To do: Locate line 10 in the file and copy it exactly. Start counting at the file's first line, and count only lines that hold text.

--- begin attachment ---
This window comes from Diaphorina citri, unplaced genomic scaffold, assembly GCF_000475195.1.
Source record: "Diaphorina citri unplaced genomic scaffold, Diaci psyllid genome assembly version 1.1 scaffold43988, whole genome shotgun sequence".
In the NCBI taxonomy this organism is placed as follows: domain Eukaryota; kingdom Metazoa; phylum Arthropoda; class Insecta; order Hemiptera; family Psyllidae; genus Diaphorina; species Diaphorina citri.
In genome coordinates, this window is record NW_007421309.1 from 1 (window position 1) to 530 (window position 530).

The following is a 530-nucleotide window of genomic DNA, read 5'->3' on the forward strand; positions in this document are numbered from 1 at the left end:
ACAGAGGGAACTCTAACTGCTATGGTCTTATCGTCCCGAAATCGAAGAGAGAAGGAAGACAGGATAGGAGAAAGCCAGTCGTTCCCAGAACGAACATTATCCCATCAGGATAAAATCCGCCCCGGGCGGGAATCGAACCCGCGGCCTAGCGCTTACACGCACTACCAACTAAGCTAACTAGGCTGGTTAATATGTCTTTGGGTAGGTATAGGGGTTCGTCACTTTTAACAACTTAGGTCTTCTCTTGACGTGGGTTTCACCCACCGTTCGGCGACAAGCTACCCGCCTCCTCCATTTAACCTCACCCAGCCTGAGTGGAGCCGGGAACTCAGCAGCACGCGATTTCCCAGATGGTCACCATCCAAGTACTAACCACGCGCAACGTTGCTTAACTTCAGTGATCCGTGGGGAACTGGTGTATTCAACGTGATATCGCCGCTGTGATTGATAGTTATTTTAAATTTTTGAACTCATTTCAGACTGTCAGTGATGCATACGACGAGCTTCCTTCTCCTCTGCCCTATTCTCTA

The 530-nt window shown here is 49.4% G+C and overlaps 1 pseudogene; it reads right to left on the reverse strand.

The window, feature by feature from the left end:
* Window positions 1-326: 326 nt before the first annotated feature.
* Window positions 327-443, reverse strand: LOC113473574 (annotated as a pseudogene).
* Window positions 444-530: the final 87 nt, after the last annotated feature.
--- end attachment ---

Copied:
* Window positions 327-443, reverse strand: LOC113473574 (annotated as a pseudogene).